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Switch to Forum Live View Pastor orders church leaders to give up Facebook or resign
4 years ago  ::  Nov 18, 2010 - 6:24PM #31
jane2
Posts: 14,295

Nov 18, 2010 -- 4:47PM, TemplarS wrote:


After reading all of this-


I conclude that I don't care one bit about what this pastor and his Church do.  I don't know the guy and I don't belong to his Church.  It's not like he's legislating to outlaw Facebook on religious grounds. 


Not sure why anybody else who's not a member would get worked up over it either...


 




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4 years ago  ::  Nov 18, 2010 - 8:17PM #32
Pam34
Posts: 2,650

The biggest argument we have about FB is that my husband wants me to join his Mafia and I'm not interested.

Blessed are You, HaShem, Who blesses the years.
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4 years ago  ::  Nov 18, 2010 - 10:06PM #33
Iwantamotto
Posts: 8,155

Girlchristian:  Sometimes when one is tempted, the best thing to do is to walk away from the temptation so that you can get your head on straight and deal with the issues.



It's called the Blocking feature.  I've recently come across members of the family I haven't spoken to in two decades or so.  The moment my cynicism turns into outright irritation, I'll just delete them from my friends list.  It's not like I'm forced to live under their roof or anything.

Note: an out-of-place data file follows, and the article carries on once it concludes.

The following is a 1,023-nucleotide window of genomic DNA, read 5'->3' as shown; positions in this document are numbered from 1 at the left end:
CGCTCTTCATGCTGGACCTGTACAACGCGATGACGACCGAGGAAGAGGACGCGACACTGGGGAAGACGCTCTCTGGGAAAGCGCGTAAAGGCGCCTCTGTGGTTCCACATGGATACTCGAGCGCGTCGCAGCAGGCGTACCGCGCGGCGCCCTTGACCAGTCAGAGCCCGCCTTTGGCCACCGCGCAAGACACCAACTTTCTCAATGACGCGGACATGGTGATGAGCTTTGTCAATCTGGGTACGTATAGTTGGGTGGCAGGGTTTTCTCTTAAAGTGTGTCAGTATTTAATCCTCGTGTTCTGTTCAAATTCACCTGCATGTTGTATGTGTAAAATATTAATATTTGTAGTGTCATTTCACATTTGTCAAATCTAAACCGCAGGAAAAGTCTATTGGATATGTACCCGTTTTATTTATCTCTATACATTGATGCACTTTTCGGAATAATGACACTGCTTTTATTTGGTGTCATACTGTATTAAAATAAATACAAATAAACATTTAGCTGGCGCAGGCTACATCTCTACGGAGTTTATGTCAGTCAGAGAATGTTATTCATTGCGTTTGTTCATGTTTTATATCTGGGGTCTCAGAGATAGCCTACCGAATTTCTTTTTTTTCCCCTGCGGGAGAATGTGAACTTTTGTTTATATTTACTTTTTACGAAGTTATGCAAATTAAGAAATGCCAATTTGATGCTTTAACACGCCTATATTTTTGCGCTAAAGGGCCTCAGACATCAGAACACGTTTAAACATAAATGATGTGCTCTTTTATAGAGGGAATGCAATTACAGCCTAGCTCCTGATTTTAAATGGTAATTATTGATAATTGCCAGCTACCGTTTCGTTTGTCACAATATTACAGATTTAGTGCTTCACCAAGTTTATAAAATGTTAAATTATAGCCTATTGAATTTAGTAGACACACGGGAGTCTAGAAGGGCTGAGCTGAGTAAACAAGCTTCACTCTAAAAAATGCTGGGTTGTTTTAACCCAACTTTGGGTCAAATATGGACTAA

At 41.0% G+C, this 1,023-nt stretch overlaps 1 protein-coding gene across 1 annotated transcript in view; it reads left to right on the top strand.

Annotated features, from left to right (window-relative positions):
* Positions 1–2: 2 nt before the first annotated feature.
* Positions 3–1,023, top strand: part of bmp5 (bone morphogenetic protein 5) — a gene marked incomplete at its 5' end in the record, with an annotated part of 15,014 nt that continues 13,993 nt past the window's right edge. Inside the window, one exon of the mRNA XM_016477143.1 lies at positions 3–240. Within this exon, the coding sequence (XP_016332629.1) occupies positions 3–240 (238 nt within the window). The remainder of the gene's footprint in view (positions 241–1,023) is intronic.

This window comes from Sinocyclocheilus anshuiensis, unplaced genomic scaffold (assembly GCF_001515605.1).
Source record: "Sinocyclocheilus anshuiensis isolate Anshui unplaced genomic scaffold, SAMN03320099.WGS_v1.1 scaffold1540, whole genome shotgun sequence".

If the wives of these men are so suspicious, the solution is to pose as the other woman and see what happens.

Knock and the door shall open.  It's not my fault if you don't like the decor.
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4 years ago  ::  Nov 18, 2010 - 10:11PM #34
Sacrificialgoddess
Posts: 9,496

Nov 18, 2010 -- 4:01PM, TPaine wrote:


My first question would be how is Rev. Miller going to ascertain whether the 50 church leaders actually obey his orders? What will be next? Will he order his church leaders not to watch TV shows like Desperate Housewives, Criminal Minds, or Family Guy because they could lead to bad behavior? Will he create his own version of the now abolished RCC Index Librorum Prohibitorum? A pastor should be an advisor, not a dictator.





 


He'd have to have a facebook account to be sure, wouldn't he?   Wink

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4 years ago  ::  Nov 18, 2010 - 11:57PM #35
Stardove
Posts: 15,291

Yes, the pastor would have to have a Facebook account to check on his church members.  Hope the pastor isn't tempted by an old flame.  Tongue out


Hank and I both have FB accounts.  It is a good way to keep up with family and friends in real life.


Either people are faithful to their partners, or they are cheaters.  No social site will cause a person to be a cheater.  IMO.  We could say Beliefnet might cause two married people to connect.  Will this pastor order members not to go to Beliefnet next or My Space?  I am sure the websites to ban are endless.



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4 years ago  ::  Nov 19, 2010 - 3:53AM #36
CharikIeia
Posts: 8,301

I guess what this indicates is only that said pastor lives in a remote village community where marriages are only stable because of lacking alternatives, not because of anything intrinsic.

tl;dr
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4 years ago  ::  Nov 19, 2010 - 8:15AM #37
IreneAdler
Posts: 2,849

 


Interesting that the pastor cites “he has counseled 20 couples in 18 months who are having marital problems because their spouse reconnected with an old flame on the social networking website”.